Byte depth Difference value range
1 -128…127
2 -65,536…65,535
4 -2,147,483,648…2,147,483,647

In the line header, the scaled height value of the first pixel in the line is written in full 32-bit integer precision, as calculated by the above equation. Following the block header, the height values are written using difference encoding, where the delta between successive pixel heights is written to the file. The delta is calculated from taking the HeightInt value for a pixel (formula given above), and subtracting from this the HeightInt value from the previous pixel in the line.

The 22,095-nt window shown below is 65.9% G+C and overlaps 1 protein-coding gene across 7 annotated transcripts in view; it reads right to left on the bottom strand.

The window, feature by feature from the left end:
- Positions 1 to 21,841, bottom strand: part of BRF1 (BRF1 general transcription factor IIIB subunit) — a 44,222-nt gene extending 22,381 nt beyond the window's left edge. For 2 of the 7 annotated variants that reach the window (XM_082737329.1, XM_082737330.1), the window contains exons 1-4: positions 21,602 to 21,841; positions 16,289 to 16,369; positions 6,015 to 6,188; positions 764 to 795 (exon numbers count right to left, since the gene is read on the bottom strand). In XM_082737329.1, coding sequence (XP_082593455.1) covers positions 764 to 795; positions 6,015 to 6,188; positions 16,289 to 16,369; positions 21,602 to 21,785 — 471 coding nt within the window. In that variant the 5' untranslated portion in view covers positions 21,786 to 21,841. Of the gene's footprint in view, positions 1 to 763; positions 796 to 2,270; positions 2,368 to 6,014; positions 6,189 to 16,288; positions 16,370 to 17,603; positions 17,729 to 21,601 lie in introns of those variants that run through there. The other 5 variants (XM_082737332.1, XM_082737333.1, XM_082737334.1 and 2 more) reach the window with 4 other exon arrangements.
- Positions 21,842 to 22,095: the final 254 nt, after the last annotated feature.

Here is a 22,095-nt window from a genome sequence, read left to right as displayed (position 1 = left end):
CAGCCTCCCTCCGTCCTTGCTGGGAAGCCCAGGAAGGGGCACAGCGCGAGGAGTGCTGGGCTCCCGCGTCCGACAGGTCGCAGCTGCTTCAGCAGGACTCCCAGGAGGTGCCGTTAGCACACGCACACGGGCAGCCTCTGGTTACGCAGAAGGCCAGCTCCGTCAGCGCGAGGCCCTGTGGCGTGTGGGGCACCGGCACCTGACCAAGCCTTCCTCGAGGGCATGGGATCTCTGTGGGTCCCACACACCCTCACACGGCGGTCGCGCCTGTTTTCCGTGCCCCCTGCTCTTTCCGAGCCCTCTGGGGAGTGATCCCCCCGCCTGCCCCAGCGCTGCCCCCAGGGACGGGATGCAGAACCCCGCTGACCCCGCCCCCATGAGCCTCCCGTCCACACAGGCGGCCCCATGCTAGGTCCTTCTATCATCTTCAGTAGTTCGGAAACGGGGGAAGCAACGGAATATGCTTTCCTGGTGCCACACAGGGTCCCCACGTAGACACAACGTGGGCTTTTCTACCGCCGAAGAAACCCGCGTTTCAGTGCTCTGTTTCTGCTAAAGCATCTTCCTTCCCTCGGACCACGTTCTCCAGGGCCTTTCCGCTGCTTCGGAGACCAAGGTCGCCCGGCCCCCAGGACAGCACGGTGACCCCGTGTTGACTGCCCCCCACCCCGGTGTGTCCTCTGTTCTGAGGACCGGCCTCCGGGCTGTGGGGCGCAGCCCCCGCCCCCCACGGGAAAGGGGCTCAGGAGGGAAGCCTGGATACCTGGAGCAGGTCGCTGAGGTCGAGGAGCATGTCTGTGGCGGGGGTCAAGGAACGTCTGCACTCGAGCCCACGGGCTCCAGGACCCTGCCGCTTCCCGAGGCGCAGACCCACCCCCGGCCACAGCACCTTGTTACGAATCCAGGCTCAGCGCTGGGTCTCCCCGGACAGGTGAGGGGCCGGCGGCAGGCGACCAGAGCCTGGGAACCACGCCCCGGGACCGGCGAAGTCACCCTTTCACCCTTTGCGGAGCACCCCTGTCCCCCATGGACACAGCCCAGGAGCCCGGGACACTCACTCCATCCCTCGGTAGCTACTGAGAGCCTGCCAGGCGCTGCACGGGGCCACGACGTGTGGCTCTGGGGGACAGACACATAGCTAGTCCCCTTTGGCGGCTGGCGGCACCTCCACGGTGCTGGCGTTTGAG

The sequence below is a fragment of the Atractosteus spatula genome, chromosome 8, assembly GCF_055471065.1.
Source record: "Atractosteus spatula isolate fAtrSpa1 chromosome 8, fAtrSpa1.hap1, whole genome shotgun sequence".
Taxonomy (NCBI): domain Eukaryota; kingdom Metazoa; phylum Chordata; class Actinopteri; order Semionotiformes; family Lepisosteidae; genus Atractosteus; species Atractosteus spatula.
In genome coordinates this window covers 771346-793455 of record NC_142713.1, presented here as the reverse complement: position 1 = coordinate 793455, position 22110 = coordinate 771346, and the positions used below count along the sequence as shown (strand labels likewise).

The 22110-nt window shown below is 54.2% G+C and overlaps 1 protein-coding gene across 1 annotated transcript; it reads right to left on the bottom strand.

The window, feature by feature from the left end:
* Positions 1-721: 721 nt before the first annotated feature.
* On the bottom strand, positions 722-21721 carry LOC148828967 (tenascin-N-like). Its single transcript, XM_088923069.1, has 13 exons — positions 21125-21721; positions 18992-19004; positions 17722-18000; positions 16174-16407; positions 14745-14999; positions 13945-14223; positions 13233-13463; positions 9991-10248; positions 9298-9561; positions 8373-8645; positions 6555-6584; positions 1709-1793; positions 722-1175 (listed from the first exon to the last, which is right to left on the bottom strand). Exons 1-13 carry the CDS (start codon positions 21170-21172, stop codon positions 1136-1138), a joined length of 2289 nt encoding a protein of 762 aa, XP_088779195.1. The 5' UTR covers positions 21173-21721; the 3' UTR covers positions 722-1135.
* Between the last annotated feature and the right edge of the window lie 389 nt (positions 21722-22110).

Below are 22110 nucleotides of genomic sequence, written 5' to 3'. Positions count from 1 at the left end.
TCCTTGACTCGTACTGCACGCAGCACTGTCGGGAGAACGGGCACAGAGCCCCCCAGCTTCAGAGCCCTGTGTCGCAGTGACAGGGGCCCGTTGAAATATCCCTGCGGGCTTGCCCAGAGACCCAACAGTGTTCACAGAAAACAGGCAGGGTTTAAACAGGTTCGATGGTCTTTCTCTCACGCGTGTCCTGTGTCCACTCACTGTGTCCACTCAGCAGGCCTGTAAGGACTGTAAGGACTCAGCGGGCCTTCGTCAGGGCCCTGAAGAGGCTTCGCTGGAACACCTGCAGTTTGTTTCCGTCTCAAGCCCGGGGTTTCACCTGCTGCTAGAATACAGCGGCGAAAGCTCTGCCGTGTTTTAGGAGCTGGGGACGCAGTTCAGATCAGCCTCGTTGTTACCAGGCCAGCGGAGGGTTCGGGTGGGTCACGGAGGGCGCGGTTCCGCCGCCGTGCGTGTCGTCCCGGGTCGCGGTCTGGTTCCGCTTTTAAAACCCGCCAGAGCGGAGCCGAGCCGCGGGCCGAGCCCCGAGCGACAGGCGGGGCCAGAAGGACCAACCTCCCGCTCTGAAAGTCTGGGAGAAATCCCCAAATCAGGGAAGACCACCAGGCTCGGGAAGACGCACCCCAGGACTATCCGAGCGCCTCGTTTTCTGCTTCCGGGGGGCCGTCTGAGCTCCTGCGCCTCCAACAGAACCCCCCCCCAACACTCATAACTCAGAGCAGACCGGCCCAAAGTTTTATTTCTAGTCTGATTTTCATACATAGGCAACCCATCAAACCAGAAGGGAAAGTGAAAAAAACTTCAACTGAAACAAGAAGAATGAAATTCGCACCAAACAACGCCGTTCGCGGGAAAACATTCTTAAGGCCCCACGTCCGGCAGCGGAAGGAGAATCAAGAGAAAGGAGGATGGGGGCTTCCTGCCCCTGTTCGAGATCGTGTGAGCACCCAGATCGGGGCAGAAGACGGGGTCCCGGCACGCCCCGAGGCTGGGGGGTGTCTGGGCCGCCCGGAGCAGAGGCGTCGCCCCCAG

Map and tile sizes

The tile size used for internal tiling in HF2 does not, and will not in general, be a whole number divisor of the map size. Maps of size 513×513 can, for instance, use an internal tiling of 64, even though the edge tiles will themselves only contain one pixel. These tiles are written with truncated size; no additional empty values are inserted to 'fill out' the tile.

Please refer to LibHFZ for an example implementation.

l3dt/formats/specs/hf2.txt · Last modified: 2017/08/31 05:35 (external edit)
Except where otherwise noted, content on this wiki is licensed under the following license:CC Attribution-Share Alike 3.0 Unported
Recent changes RSS feed Donate Powered by PHP Valid XHTML 1.0 Valid CSS Driven by DokuWiki